We’re all familiar with sweet oranges, the kind you peel and eat. But there are also bitter oranges (Citrus aurantium), including Seville, Bergamot and other varieties. Too sour to eat on their own, these large, deeply colored oranges are typically used in marmalades, chutneys and candied fruits (their high pectin content helps the gelling process) and as a flavoring for other foods and beverages. Bitter orange extract became popular as a weight-loss supplement after the Food and Drug Administration (FDA) banned the herb ephedra due to safety issues.
A supplement to avoid?
Bitter orange has a long history of medicinal use in China and the Amazon rainforest—for treating nasal congestion, heartburn, indigestion, bladder problems, insomnia and other maladies. Paradoxically, it’s claimed to reduce fatigue and increase relaxation, relieve constipation yet act as a laxative, and help in both weight loss and loss of appetite. The German Commission E recognizes bitter orange peel as a remedy for upset stomach and appetite loss, but there’s little, if any, evidence to support most other uses. Lab studies suggest that compounds in bitter orange may have anti-cancer properties.
Extracts of the dried immature fruit and peel of bitter orange, used in diet supplements, contain synephrine and octopamine, alkaloids that act on the sympathetic nervous system and have stimulant effects. Chemically related to ephedrine (in ephedra), these compounds increase calorie burning in the short term, but there’s concern that they may, like ephedra, increase heart rate and blood pressure and possibly worsen existing heart problems.
Consumer Reports recently listed bitter orange as one of 12 supplements to avoid because it has been linked to—though not proven to cause—a range of problems, including fainting, heart attacks, angina, strokes and even death. According to Health Canada, which functions like the FDA, “there is insufficient information to establish the safety or long-term use of synephrine-containing products.”
On the other hand, some researchers say that the physiological effects of bitter orange may be different from and milder than ephedra. Adverse effects reported from supplements may have been due, at least in part, to other ingredients or risk factors in people taking them. Combining bitter orange with caffeine or other stimulants, or with drugs that increase blood pressure, may increase the risks.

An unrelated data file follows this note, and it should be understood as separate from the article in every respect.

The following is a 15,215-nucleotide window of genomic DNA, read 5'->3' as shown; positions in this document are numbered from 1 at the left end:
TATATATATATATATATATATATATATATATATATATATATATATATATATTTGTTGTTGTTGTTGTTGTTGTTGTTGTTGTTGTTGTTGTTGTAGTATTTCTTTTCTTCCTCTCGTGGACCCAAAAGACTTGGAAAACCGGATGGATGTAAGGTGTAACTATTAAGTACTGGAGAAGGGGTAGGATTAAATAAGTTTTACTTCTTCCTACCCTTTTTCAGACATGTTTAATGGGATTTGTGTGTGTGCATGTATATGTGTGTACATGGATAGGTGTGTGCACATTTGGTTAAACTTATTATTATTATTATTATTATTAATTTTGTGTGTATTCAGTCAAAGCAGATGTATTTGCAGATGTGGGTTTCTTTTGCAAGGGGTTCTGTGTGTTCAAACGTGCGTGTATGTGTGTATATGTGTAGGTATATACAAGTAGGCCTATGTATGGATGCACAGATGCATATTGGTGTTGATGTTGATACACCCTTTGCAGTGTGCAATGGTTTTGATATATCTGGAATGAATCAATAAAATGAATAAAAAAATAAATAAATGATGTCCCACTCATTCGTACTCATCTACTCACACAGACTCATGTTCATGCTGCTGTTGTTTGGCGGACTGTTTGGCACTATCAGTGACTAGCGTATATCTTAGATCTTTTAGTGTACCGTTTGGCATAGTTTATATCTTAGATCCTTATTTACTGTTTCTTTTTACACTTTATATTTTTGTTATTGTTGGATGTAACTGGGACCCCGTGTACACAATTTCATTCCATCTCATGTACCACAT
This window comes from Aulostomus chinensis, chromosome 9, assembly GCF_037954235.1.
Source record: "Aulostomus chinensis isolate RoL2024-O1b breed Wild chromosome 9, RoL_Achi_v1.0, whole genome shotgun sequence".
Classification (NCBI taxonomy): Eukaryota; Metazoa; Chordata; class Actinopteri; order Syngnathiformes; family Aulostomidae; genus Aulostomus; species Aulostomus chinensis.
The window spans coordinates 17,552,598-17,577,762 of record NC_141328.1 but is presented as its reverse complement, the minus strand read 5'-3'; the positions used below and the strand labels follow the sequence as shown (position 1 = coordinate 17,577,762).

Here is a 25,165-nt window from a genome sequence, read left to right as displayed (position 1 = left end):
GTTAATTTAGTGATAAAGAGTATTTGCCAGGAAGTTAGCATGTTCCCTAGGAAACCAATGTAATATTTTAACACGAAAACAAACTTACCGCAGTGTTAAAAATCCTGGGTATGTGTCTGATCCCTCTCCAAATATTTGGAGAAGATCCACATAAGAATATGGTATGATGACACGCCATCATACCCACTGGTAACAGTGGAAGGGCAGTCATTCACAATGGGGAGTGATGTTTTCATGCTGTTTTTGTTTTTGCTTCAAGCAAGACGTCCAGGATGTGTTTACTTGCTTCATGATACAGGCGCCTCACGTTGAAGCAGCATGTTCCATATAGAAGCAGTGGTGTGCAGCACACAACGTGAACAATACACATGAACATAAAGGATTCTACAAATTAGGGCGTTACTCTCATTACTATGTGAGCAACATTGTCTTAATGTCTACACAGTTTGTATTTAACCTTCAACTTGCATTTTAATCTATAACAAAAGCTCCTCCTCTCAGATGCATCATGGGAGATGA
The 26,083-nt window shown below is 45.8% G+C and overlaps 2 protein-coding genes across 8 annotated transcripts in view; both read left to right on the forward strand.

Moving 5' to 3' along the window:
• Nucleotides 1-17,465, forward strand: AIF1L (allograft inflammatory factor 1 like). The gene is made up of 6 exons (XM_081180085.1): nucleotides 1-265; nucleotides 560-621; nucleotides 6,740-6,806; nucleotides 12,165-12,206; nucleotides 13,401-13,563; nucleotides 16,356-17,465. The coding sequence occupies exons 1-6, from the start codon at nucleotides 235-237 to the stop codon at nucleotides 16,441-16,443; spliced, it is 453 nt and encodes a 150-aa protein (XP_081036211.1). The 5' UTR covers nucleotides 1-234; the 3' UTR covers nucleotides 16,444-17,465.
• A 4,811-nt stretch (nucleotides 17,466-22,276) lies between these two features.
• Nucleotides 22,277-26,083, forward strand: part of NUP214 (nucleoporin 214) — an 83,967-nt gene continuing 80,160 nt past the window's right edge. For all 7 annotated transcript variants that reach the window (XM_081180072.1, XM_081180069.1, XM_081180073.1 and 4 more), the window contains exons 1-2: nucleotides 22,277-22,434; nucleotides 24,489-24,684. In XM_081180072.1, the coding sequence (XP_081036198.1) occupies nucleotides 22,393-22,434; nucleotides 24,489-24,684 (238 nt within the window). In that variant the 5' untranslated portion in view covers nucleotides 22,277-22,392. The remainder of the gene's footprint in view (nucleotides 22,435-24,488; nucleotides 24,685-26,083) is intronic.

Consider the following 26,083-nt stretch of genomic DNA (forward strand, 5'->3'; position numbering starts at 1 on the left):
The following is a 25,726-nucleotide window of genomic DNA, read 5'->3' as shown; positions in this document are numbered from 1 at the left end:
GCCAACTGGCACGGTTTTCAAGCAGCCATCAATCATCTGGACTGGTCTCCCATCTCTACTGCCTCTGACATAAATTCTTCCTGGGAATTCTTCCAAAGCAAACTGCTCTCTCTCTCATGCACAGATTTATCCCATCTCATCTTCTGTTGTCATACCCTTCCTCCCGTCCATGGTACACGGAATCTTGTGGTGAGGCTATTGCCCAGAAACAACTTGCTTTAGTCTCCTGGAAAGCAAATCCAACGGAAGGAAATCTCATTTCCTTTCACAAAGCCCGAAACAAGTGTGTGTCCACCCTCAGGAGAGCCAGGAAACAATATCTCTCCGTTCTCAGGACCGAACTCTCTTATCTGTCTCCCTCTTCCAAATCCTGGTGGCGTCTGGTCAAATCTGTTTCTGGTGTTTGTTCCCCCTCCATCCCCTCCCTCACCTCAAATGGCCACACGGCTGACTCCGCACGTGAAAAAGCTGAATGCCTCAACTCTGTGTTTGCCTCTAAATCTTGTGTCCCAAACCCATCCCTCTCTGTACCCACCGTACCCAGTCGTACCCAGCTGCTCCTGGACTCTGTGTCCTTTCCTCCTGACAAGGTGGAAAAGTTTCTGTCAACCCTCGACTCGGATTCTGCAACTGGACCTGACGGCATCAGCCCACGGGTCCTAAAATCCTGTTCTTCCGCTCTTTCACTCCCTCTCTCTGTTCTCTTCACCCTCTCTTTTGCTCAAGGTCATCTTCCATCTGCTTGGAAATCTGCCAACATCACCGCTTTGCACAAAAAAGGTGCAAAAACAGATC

In any case, there’s no evidence that the supplements have a significant effect on body fat or weight. A study published in Obesity Research in 2005 found that bitter orange increases calorie burning, but estimated that this would result in a weight loss of only 2.2 pounds, on average, over six months. Other studies have had unclear or inconsistent results. Moreover, different formulas have varying levels of synephrine and thus can differ in their effects.
As with grapefruit, bitter orange inhibits an enzyme in the small intestine, and this can affect the blood levels of many medications, including some calcium channel blockers, statins, antiviral drugs, antidepressants and anti-anxiety drugs.
Though it’s hard to consume large amounts of bitter orange juice, there’s also some concern that it, like the supplements, may have adverse heart effects. No change in heart rate or blood pressure was seen in a small study in the Journal of Clinical Pharmacology of healthy young people who drank 8 ounces of juice. However, the researchers advised anyone who has uncontrolled high blood pressure, heart rhythm abnormalities or narrow-angle glaucoma or who takes decongestants or certain antidepressants (MAO inhibitors) to avoid the juice.